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Supreme Court Abortion Case Explained

By Dr. Deborah Oyer

 

Oyer Headshot-cropped

I’d like to start by talking about what really happens during a first-trimester abortion procedure. Let’s talk first about surgical abortion. A first-trimester surgical abortion takes about 4-7 minutes from the time the speculum goes into the vagina until the time it is removed and the procedure is done. And most are far closer to the 4-minute mark than the 7-minute mark. There is no cutting involved. The patient can be awake or sedated. Her choice. Regardless of her level of consciousness during the procedure, the most common comment after it is over is, “Was that it? That was so much less than I expected.”

Prior to my meeting the patient, she has filled out a medical history form, had an ultrasound, had minimal blood work done, and talked with a patient educator/counselor about her decision to have an abortion, the process, risks and benefits of the procedure (informed consent), possible contraceptive options. She has had the opportunity to ask questions. At this point I meet the patient. I confirm that she wants to end her pregnancy today; I make sure she has no further questions about the procedure and sign her informed consent. I ask about her medical history that is pertinent to her visit today. After a physical exam the patient is given sedation if that is her choice. The speculum is placed. I gently clean the cervix and vagina with an antiseptic solution. I numb the cervix with a few injections that the woman may or may not feel. I tell her she may feel some pinching, poking or come and go cramping. I then start to dilate her cervix. The cervix is the part of the uterus that opens into the vagina. It has a hole in it through which menstrual blood comes out, sperm goes in, and a baby comes out during a delivery. I gently stretch this hole open. When a woman is in labor the hole in the cervix opens to 10 centimeters. In the first trimester I generally open it to about 7 or 8 millimeters. My tendency is to dilate in millimeters to the number of weeks pregnant a woman is (measured from the first day of her last normal menstrual period). Once the cervix is dilated I insert a plastic tube that is attached to a suction device. With gently twisting and moving the tube, I remove the pregnancy and the uterine lining that has built up. (During the dilation and the suctioning the woman may feel cramping akin to that she feels during her period.) The speculum is then removed and the woman is given time to recover. (If a woman wants an IUD as her birth control method, I put it in before I remove the speculum.) Once the woman is comfortable, I go to the lab to make sure I have the appropriate amount of tissue ensuring that the procedure is complete.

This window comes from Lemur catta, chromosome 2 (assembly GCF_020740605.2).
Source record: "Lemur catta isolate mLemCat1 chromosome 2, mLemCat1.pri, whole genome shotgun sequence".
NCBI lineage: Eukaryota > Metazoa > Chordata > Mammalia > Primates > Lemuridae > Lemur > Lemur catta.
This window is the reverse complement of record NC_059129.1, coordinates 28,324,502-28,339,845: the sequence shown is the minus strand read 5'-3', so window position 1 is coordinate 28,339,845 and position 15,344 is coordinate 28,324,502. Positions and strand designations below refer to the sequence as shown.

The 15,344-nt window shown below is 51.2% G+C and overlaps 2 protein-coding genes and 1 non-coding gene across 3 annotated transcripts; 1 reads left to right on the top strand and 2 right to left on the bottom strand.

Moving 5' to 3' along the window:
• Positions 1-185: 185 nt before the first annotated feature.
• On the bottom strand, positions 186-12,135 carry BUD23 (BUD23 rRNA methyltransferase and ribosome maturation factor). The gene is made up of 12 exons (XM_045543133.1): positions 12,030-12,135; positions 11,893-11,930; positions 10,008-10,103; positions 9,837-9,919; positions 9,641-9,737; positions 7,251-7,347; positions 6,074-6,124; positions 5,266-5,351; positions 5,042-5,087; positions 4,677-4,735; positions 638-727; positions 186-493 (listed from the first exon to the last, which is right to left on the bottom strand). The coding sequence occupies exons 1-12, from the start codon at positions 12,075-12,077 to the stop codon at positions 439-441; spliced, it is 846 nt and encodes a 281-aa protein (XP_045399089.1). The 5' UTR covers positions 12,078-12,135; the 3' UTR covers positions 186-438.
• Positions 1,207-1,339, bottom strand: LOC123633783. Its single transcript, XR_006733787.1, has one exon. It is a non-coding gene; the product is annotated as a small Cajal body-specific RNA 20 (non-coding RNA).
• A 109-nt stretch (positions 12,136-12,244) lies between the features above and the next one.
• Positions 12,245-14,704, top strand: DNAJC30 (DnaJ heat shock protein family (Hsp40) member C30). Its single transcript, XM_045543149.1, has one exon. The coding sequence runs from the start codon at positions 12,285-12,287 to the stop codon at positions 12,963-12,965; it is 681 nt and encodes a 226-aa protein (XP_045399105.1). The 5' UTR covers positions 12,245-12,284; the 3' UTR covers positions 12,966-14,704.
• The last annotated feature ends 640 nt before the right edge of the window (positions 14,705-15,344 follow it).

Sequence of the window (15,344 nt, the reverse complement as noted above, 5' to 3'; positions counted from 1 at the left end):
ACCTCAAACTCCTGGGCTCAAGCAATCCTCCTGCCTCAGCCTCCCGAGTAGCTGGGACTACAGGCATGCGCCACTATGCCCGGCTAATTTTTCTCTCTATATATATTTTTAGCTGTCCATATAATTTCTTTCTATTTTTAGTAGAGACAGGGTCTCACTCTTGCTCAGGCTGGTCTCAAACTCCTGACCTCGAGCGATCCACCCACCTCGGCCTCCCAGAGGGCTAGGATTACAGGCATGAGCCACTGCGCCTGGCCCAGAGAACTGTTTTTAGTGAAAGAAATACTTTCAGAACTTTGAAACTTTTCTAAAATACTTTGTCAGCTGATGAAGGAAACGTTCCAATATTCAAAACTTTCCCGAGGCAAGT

If a woman is 10 or fewer weeks from her last period she can choose to end her pregnancy with medication. This is done with a combination of pills. The first pill, mifepristone (Mifeprex), is given to the woman while she is in the clinic. She swallows it and it begins to separate the pregnancy from the uterine wall. She is then sent home with a second medication, misoprostol, which causes the uterus to contract and push out the pregnancy tissue. Most commonly the woman uses the second medication the day after she is seen in the clinic. What the medications do is effectively induce a miscarriage. The process usually is over within a few hours of the misoprostol use.

Abortion is one of the most common outpatient surgical procedures done in the United States. It is also one of the safest. The risk of death from an abortion at 8 weeks or less is one in a million. If the abortion is done between 16 and 20 weeks the risk of death is 1 in 29,000. After 21 weeks of pregnancy the risk is about 1 in 11,000. But let’s compare that to continuing a pregnancy and delivering a baby. The risk of death from this has increased in recent years from about one in 10,000 to one in 7,000. Again for comparison, some common plastic surgical procedures carry a risk of death of about one in 5,000.

And death isn’t the only complication that is rare. One’s risk of needing hospitalization after a first-trimester abortion is less than 0.05%. The most common risks (not serious enough to require hospitalization) all occur less than 1% of the time and include hemorrhage, infection and retained pregnancy tissue.

So now that you know the safety of the procedure let’s talk about what Texas HB2 requires.

Texas HB requires that all abortions take place in Ambulatory Surgical Centers (ASCs). I would argue that these requirements are far above and beyond what is necessary for either a surgical or medication abortion. ASCs are effectively mini-hospitals that include only operating suites and recovery areas. There are many specified requirements, some of which are: how large the exam room needs to be, how big the janitorial closets need to be, how wide the hallways need to be (wide enough to allow 2 gurneys to pass in the hallway), types of medications that must be available in emergencies, what people going into the operating rooms must wear (including the patients).